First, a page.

Experience from high-income countries shows that overall mortality and disability from birth defects could be reduced by up to 70 percent if the recommendations in this report were broadly implemented…

Among the interventions that would have immediate impact are:

  1. folic acid supplementation to prevent neural tube defects;
  2. iodination of salt to prevent severe congenital hypothyroidism; and
  3. rubella immunization to prevent congenital rubella syndrome.”

I think it’s a great place to start. If you agree, go to http://www.marchofdimes.com/howtohelp/howtohelp.asp.

Mountains Beyond Mountains

If you ever find yourself searching for inspiration about the feasibility of attempting to change the world, then you must read Mountains Beyond Mountains: The Quest of Dr. Paul Farmer, a Man Who Would Cure the World, by Tracy Kidder. It is about the efforts of Dr. Farmer to bring health care to the poorest of the poor, mostly in Haiti, through his organization Partners in Health. While he focuses on the needs of his individual patients, Dr. Farmer has achieved and continues to work for true global change. Tracy Kidder shows that Dr. Farmer is an extraordinary human being, but is nonetheless extraordinarily human.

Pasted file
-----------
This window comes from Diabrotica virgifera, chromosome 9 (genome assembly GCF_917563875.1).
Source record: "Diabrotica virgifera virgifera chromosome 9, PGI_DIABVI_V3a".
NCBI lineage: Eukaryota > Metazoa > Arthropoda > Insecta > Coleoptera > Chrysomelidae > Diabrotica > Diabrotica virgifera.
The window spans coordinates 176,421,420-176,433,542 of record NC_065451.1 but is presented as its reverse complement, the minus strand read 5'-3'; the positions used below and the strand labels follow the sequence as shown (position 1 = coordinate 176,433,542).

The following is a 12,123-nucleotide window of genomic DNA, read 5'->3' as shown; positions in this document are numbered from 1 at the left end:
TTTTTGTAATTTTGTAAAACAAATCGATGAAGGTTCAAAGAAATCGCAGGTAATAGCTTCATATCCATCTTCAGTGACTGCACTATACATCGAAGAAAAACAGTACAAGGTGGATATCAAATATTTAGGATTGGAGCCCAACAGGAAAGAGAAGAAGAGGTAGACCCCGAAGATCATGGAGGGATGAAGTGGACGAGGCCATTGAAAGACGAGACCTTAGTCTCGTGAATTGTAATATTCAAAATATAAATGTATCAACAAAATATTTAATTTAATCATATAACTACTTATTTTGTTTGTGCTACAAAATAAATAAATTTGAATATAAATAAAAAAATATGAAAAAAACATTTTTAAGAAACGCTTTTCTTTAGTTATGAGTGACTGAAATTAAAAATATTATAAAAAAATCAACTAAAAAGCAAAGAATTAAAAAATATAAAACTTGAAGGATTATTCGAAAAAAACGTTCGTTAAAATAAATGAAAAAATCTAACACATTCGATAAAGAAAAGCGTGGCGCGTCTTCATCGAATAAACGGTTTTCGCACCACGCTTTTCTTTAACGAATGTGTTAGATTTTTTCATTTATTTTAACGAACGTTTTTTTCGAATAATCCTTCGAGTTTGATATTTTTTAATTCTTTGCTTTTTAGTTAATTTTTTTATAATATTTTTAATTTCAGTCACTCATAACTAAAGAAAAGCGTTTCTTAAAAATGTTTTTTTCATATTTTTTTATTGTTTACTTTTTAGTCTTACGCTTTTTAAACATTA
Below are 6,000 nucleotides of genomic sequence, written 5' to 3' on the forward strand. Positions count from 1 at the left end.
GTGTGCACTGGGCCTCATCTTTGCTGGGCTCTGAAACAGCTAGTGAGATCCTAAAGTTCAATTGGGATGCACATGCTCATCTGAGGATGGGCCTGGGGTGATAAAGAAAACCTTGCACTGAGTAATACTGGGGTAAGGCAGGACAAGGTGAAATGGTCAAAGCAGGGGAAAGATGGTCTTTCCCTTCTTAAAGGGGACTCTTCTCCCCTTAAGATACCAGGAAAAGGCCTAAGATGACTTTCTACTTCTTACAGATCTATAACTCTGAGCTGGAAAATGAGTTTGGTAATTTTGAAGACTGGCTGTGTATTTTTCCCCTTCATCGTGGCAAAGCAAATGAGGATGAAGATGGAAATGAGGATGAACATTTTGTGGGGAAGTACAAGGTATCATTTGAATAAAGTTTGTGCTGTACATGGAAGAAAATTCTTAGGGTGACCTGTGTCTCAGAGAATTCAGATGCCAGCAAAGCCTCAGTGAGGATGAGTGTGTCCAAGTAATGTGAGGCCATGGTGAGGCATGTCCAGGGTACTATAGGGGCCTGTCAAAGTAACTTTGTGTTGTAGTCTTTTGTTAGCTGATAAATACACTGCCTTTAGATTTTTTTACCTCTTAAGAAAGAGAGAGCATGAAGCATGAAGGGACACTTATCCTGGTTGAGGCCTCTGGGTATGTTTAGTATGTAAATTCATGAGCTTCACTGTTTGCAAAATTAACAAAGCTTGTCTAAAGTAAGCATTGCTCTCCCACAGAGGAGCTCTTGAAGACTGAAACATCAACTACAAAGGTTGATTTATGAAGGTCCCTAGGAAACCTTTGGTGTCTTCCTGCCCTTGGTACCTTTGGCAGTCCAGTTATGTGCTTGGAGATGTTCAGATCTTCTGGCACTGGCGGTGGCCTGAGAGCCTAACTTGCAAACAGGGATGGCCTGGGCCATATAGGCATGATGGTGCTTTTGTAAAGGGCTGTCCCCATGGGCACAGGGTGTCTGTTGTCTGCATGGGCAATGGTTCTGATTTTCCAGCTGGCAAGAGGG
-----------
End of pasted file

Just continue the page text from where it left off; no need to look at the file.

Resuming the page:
Simply elegant

I first learned about the Riders for Health organization on PBS’ Rx for Survival television series. The concept is simple: give motorcycles to Africa’s health workers and train them to ride and repair them themselves. With this transportation, they can effectively distribute aid and administer basic health care to remote villages. The impact is nothing short of revolutionary. 

ONE

What does one of the world’s most famous rock stars know about poverty? Plenty. Bono not only makes great music, he is making big changes in the world as well. In 2002, Bono founded DATA, Debt AIDS Trade Africa. He now influences popular culture AND the world’s most powerful leaders. In recognition of his achievements, TIME magazine named him one of 2005’s Persons of the Year.